What’s a “dot talk”, you may ask? Well, it’s an exploration of a pattern of shapes like this…
You don’t have to use dots. I’ve seen them created with stars, triangles and squares. If you google “dot talk images” you can find lots of resources or you can just create your own.
I learned how to do a Dot Talk from the youcubed team at Stanford. Watching Jo Boaler do this Dot Talk is a lot of fun. In my class I tried to do it just the same. She’s quite clear at the end of the short video that she does this because she wants students to see math as visual, open-ended and creative. I agree 100%! It’s really just plain fun to do Dot Talks with kids. It’s a super “low floor” in the sense that it’s very easy to engage. Once students hear a few people share, they can also see that it’s not scary to share, which opens up the experience to an even greater variety of ideas and thinking.
For me, with my Complex Instruction lense turned on everything now, I think Dot Talks can also be a tool for power equalization in the classroom. When you can get students who never want to share and are even afraid to engage with the math to share a Dot Talk idea, you’ve gotten your toe in that door and it’s now cracked open. They’ve experienced a positive, egalitarian sharing in math class that had NO negative repercussion. In fact, the teacher responded exactly as he or she would have done for any answer. Jo Boaler is very good at modeling this: a quiet, positive acceptance of all ideas. I am coming to see more and more that, while enthusiastic positivity is valuable in motivating children, a quiet, uniform positivity may be more powerful for math-frightened learners.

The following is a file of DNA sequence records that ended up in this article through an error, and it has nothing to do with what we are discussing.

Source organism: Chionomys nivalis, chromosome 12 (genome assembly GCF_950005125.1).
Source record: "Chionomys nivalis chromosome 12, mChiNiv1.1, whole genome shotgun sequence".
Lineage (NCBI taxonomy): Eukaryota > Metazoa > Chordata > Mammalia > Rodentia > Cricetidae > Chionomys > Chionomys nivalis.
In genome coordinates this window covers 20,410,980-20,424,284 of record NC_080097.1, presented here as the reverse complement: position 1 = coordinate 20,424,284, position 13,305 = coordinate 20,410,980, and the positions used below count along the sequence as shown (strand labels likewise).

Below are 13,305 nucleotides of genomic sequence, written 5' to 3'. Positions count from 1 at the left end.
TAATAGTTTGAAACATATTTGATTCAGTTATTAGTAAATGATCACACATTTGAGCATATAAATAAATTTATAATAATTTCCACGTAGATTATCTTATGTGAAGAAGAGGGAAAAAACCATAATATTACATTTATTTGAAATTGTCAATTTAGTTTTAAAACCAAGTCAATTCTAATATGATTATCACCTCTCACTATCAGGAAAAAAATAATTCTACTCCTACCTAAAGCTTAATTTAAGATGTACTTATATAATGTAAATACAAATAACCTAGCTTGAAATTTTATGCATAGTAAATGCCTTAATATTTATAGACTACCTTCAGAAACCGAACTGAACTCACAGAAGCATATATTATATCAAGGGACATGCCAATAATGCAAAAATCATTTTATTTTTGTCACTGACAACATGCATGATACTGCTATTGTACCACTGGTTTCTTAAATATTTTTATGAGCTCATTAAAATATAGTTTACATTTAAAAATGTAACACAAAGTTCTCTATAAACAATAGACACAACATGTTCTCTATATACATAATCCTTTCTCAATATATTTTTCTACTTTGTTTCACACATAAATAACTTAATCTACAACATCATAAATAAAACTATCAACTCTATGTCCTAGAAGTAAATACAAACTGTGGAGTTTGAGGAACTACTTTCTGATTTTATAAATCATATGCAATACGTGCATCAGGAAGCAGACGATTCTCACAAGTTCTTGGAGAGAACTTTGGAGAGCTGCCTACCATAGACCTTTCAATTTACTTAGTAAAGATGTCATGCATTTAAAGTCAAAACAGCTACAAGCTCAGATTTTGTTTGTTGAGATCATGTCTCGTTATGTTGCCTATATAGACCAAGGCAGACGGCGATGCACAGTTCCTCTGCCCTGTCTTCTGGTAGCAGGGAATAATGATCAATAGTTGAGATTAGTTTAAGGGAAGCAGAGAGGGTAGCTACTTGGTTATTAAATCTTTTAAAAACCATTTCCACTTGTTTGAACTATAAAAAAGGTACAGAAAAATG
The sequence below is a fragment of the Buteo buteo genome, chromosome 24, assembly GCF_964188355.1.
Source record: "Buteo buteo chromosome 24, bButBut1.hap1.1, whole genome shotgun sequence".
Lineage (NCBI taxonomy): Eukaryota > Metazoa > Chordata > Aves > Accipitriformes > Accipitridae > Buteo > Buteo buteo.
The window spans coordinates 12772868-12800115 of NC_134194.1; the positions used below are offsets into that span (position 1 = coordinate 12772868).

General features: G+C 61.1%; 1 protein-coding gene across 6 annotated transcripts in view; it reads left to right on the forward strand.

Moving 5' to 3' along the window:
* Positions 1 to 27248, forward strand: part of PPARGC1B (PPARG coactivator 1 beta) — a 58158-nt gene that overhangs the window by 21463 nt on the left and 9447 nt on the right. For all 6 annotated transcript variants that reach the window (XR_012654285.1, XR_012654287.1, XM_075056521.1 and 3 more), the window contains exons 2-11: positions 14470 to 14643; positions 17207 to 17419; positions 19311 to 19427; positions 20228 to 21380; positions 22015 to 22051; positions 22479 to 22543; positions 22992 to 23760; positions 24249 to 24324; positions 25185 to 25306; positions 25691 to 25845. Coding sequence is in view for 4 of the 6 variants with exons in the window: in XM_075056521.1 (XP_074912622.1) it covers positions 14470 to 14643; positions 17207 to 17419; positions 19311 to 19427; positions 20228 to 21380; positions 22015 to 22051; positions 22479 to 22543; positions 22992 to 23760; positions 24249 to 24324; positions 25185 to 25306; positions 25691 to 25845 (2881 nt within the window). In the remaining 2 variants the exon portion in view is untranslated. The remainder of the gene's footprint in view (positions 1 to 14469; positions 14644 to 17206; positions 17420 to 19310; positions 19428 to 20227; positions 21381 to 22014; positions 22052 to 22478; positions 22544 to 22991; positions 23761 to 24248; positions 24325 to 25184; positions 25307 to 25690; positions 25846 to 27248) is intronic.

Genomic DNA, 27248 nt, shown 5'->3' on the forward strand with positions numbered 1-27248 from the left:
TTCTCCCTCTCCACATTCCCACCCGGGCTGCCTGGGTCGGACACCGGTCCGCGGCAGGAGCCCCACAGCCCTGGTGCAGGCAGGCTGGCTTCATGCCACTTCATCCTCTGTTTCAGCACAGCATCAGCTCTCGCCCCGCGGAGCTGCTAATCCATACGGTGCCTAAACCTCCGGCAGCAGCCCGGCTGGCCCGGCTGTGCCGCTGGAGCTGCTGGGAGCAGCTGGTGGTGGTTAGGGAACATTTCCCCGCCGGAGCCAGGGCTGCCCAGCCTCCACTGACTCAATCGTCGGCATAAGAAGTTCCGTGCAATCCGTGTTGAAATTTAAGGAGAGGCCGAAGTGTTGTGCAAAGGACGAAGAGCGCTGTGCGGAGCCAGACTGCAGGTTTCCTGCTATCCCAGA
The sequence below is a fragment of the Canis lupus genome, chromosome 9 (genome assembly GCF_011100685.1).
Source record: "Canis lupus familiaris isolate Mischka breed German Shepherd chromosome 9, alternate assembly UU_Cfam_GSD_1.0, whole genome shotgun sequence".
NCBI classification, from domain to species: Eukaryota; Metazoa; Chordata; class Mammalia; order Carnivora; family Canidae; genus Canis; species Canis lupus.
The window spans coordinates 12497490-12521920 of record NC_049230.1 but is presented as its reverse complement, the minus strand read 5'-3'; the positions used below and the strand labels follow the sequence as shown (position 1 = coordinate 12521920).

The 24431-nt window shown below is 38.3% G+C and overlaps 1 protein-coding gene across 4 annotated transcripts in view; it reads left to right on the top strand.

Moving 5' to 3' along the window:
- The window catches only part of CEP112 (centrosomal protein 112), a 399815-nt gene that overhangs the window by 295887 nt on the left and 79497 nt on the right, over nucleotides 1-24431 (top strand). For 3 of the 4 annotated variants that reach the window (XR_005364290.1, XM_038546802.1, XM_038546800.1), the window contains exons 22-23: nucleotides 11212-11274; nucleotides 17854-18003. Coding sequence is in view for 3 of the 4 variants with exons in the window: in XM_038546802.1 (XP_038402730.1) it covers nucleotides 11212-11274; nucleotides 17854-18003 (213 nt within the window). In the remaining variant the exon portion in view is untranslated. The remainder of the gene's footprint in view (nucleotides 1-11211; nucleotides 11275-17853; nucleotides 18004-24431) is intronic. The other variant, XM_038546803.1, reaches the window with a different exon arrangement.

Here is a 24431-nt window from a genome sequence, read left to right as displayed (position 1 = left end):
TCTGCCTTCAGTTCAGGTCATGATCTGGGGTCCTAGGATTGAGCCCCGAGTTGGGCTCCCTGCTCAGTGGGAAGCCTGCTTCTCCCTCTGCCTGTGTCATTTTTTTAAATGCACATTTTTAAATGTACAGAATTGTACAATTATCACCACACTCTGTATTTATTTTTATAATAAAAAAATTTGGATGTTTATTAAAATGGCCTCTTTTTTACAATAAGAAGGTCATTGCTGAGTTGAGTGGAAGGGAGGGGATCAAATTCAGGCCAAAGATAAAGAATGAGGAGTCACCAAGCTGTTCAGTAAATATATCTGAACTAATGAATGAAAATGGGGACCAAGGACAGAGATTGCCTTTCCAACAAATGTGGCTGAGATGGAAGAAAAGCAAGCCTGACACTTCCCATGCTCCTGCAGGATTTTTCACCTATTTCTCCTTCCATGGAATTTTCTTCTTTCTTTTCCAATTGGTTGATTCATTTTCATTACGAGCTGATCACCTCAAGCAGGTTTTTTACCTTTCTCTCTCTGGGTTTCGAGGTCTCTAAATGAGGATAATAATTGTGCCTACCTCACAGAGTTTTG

I completed my first Dot Talks a couple days ago and I am planning to use them as warm-up activities several times a week for a while…until my sixth graders get tired of them.
Update…a few weeks later: So, yeah. They’re not tired of them! If anything, they love them more. I just make them up myself now with fun shapes. We do them a couple times a week as a warm-up. It’s cool when I say, “dot talk today” because the whole rooms visibly relaxes and lightens. Dot talks are not scary! They are fun and interesting and engaging! I am working hard to share power in my classroom through dot talks by calling on students who are normally fearful and quiet. It’s working! This week one of my new ELD learners who recently moved to the US from Africa, shared in our dot talk. Since that moment he has been much more willing to engage in class and try math activities. He was so proud! And I am proud too. As well as encouraged to keep on with the Dot Talks!